But whether your canine friend loves the water or not, your dog needs to learn to stay calm and comfortable in and around the water for its safety.
It’s a necessary step if you have a backyard swimming pool or frequently visit a home with one. It’s also beneficial if it comes a day when you want the dog to accompany you when going to the beach, for a cottage vacation, or boating.
You could even get a trainer to train your dog to swim or get some training pointer and train him yourself.
Most people assume it natural for all animals to know how to swim. But that isn’t the case. Train your dog to be comfortable in and around the water, especially in the puppy stage. You can then observe if he’s a natural swimmer. If not, then train him.
Dog Swimming Pool Safety Tips
As I mentioned earlier, not all dogs can swim naturally. That’s why it’d be best to understand the dog’s swimming capabilities before letting him in the swimming pool.
If you’re sure the dog can swim well, you can allow him to jump right in, but you MUST supervise him all the time.
If it’s the first time you’ve introduced the dog to swimming, take it slow. Do not force him to get into the swimming pool. Allow him to explore the fun at his pleasure.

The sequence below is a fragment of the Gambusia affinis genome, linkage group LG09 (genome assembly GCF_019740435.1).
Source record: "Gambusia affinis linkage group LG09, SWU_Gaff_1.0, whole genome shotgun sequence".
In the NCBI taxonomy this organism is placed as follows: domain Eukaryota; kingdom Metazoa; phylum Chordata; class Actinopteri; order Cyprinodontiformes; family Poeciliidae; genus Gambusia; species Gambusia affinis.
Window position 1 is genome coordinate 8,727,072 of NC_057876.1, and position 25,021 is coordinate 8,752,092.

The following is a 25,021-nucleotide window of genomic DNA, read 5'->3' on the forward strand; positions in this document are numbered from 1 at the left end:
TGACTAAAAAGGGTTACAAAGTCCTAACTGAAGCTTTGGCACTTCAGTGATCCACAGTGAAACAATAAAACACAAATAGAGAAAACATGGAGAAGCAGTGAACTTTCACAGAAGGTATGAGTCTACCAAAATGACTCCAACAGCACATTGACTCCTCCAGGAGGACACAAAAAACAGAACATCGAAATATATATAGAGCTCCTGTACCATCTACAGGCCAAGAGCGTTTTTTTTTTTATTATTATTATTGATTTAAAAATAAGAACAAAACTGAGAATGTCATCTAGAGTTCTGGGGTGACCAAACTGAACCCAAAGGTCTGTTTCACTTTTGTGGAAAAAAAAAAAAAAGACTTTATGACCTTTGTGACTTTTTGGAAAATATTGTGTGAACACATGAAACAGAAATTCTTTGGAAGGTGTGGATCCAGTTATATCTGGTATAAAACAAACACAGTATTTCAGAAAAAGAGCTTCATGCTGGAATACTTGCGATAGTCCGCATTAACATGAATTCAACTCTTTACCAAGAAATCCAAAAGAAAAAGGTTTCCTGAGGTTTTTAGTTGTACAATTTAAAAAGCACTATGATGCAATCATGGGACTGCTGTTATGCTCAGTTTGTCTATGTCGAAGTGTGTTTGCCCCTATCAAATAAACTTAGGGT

You get him a dog life vest to swim with until he’s comfortable to float freely. Take your time in helping the canine to stay calm, comfortable, and safe.
Keep the nails short and smooth to prevent them from tearing the liner, damaging the toys, or even scratching you or the kids when swimming-playing.
If your dog isn’t comfortable climbing the steps during exit or jumping in the pool, assist him, especially if you use pool ladders or steps only.
If you can get a beach entry or a shelf entry, that would help the dogs a lot during entry and exit.
Make sure the pool cover you’re using is a safety cover. A floating model is at the risk of sinking when an animal or kids get on top. And it could trap them under.
Another way of keeping the dogs out is using a pool fence with a decent height. Apart from keeping the kids out, the pool barrier could help prevent swim-enthusiast dogs from accessing the swimming pool.
Q: Can Chlorine Water Kill a Dog?
A: Chlorine isn’t safe for both humans and animals. It’s a chemical that can cause kidney and liver failure and eventually death.
Suppose your dog accidentally ingested a considerable amount of chlorine; the best action would be to seek veterinary services as soon as possible. Thankfully, chlorine doesn’t taste or smell good; it’s unpalatable for dogs.
According to CDC, chlorinated water is entirely safe if a dog drinks it in low concentration, about 4 milligrams per liter. That’s why it’s crucial to keep your pool chlorine levels to 1-3 milligrams per liter.
Q: Can Saltwater Kill a Dog?
A: Same as chlorine, low salt levels in water are entirely safe for dogs. However, in a copious amount, the saltwater can cause dehydration, leading to brain hemorrhages before saltwater poisoning takes the dog’s life.
Should dogs be allowed in swimming pools? Yes, but you will have to train it to stay calm and comfortable in and around the pool. It’s also a must you supervise it. Use a hair de-shredder to remove the dead and loose hair on the body before allowing your dog to swim. If you did this, you could now enjoy your swimming pool with your canine friend.